"There is an ancient tradition in the Mahommedan world, telling of a mysterious being, the last in succession of the twelve holy Imams, who, untouched by death and withdrawn into the recesses of a mountain, was destined, at the appointed hour, to come forth again among men. His title was the Mahdi, the guide; some believed that he would be the forerunner of the Messiah; others that he would be Christ himself. Already various Mahdis had made their appearance; several had been highly successful, and two, in mediæval times, had founded dynasties in Egypt. But who could tell whether all these were not impostors? Might not the twelfth Imam be still waiting, in mystical concealment, ready to emerge, at any moment, at the bidding of God? There were signs by which the true Mahdi might be recognised—unmistakable signs, if one could but read them aright. He must be of the family of the prophet; he must possess miraculous powers of no common kind; and his person must be overflowing with a peculiar sanctity. The pious dwellers beside those distant waters, where holy men by dint of a constant repetition of one of the ninety-nine names of God, secured the protection of guardian angels, and where groups of devotees, shaking their heads with a violence which would unseat the reason of less athletic worshippers, attained to an extraordinary beatitude, heard with awe of the young preacher whose saintliness was almost more than mortal and whose miracles brought amazement to the mind. Was he not also of the family of the prophet? He himself had said so; and who would disbelieve the holy man? When he appeared in person, every doubt was swept away. There was a strange splendour in his presence, an overpowering passion in the torrent of his speech. Great was the wickedness of the people, and great was their punishment! Surely their miseries were a visible sign of the wrath of the Lord. They had sinned, and the cruel tax-gatherers had come among them, and the corrupt governors, and all the oppressions of the Egyptians. Yet these things, too, should have an end. The Lord would raise up his chosen deliverer: the hearts of the people would be purified, and their enemies would be laid low. The accursed Egyptian would be driven from the land. Let the faithful take heart and make ready. How soon might not the long-predestined hour strike, when the twelfth Imam, the guide, the Mahdi, would reveal himself to the World? In that hour, the righteous would triumph and the guilty be laid low for ever. Such was the teaching of Mahommed Ahmed. A band of enthusiastic disciples gathered round him, eagerly waiting for the revelation which would crown their hopes. At last, the moment came. One evening, at Abba Island, taking aside the foremost of his followers, the Master whispered the portentous news. He was the Mahdi." Lytton Strachey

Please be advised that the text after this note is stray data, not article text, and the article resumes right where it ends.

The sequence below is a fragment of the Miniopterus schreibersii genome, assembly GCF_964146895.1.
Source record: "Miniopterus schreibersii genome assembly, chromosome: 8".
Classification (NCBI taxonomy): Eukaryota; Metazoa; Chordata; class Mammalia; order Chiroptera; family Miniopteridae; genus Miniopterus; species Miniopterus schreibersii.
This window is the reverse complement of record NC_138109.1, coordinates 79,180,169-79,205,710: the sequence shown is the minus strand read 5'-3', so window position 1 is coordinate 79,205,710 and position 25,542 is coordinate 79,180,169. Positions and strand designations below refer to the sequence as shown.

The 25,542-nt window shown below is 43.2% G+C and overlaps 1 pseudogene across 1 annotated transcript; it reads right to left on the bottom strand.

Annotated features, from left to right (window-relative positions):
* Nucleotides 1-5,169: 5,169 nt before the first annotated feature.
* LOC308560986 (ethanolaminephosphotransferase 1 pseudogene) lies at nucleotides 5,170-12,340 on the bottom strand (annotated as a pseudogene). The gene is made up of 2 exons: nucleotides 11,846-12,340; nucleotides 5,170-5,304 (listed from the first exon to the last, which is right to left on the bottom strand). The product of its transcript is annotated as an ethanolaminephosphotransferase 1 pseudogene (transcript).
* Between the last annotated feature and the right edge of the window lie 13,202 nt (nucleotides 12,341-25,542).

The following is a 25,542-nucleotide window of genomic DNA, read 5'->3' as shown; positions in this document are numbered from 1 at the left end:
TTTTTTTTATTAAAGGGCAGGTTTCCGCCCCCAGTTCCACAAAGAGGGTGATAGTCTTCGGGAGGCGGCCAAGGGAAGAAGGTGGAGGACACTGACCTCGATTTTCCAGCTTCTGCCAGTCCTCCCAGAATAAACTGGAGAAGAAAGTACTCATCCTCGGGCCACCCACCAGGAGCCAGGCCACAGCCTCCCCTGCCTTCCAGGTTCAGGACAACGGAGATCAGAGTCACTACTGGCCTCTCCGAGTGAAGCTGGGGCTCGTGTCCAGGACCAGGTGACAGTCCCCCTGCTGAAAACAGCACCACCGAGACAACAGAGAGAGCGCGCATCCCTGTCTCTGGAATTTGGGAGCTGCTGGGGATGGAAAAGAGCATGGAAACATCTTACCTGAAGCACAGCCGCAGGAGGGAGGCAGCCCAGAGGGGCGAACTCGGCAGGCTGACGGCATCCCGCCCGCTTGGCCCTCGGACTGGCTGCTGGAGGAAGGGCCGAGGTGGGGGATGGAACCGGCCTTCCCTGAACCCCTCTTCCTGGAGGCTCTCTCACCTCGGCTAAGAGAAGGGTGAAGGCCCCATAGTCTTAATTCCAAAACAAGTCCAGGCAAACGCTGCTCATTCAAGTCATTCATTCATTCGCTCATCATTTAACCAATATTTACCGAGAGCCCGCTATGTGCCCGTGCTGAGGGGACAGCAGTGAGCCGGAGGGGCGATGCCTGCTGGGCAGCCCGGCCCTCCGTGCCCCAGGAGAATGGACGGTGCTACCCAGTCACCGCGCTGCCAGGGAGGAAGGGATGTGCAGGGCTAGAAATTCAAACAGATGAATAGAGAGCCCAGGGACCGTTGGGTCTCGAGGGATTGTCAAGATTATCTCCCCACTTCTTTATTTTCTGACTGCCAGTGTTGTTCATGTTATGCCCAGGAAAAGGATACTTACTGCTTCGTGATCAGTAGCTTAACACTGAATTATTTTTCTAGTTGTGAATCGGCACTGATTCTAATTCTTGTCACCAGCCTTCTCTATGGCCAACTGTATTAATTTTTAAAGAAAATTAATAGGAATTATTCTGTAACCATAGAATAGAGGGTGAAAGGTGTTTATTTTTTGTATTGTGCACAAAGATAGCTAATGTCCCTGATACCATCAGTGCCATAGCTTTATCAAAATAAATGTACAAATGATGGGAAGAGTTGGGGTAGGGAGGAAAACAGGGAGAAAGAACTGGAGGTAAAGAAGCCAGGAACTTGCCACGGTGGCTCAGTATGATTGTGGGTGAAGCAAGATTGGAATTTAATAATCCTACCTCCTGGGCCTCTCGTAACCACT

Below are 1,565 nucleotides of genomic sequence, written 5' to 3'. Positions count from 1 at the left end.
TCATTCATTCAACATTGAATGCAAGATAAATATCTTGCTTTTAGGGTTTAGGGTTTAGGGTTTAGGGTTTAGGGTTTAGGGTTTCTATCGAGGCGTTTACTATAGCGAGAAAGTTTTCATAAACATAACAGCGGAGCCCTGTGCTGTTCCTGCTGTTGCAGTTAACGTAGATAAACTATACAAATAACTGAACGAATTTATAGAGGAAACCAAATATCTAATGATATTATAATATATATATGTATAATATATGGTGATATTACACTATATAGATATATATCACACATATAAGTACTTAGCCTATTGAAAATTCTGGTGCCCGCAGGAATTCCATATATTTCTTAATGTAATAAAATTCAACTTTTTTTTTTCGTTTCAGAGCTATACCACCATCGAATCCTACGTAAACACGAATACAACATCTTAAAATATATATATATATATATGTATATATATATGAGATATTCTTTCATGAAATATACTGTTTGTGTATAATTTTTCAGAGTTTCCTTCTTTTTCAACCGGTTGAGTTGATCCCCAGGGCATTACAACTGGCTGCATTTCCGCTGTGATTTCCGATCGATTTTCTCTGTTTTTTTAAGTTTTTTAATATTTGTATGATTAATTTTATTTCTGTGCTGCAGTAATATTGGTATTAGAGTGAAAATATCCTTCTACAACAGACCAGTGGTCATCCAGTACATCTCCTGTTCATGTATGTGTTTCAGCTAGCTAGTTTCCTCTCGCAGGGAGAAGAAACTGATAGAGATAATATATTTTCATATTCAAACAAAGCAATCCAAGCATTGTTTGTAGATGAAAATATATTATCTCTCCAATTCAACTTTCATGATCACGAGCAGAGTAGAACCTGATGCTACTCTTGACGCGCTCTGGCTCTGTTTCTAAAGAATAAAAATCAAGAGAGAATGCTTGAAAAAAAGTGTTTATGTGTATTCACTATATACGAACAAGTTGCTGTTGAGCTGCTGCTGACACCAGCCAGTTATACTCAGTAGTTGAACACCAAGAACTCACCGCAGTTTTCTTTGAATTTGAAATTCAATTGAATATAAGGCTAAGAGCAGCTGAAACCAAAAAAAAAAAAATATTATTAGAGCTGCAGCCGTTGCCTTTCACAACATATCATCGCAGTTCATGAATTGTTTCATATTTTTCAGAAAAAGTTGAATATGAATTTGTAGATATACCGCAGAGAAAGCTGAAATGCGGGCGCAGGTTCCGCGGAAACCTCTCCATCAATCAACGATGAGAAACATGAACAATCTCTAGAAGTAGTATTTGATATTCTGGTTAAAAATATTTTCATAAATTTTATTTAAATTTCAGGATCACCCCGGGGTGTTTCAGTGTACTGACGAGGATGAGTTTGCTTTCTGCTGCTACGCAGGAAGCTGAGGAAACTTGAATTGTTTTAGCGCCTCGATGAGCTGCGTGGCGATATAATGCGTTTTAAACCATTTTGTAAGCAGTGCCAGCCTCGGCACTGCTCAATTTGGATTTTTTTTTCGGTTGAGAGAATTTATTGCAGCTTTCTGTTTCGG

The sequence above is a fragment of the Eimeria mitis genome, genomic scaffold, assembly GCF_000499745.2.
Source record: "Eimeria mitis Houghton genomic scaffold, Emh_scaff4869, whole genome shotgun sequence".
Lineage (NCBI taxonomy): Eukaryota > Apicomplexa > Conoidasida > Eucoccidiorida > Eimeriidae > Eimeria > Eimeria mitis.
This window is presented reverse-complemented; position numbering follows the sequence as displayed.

"When the news of the Hicks disaster reached Cairo, the Pashas calmly announced that they would collect another army of ten thousand men, and again attack the Mahdi; but the English Government understood at last the gravity of the case. They saw that a crisis was upon them, and that they could no longer escape the implications of their position in Egypt. What were they to do? Were they to allow the Egyptians to become more and more deeply involved in a ruinous, perhaps ultimately a fatal, war with the Mahdi? And, if not, what steps were they to take? A small minority of the party then in power in England—the Liberal Party—were anxious to withdraw from Egypt altogether and at once. On the other hand, another and a more influential minority, with representatives in the Cabinet, were in favour of a more active intervention in Egyptian affairs—of the deliberate use of the power of England to give to Egypt internal stability and external security; they were ready, if necessary, to take the field against the Mahdi with English troops. But the great bulk of the party, and the Cabinet, with Mr. Gladstone at their head, preferred a middle course. Realising the impracticability of an immediate withdrawal, they were nevertheless determined to remain in Egypt not a moment longer than was necessary, and, in the meantime, to interfere as little as possible in Egyptian affairs. " Lytton Strachey
"Eminent Victorians," written in the first years of the 20th Century is a minor masterpiece of the English language. In this book, Strachey, a thorny character himself, outlines sketches of four people he considers to have been representative of the Victorian era. One of them is "Chinese" Gordon.
If General Gordon had been an officer of our Army, he would have been considered "out of the mainstream," and might have ended up in the Green Berets, or worse yet, as a specialist in the Arab World.
This brilliantly written sketch of Gordon is interesting, not so much for its description of him as a personality, but for its crystal clear tale of Western politicians trying to deal with a phenomenon of Islamic history that they only dimly comprehend.
I commend it to you.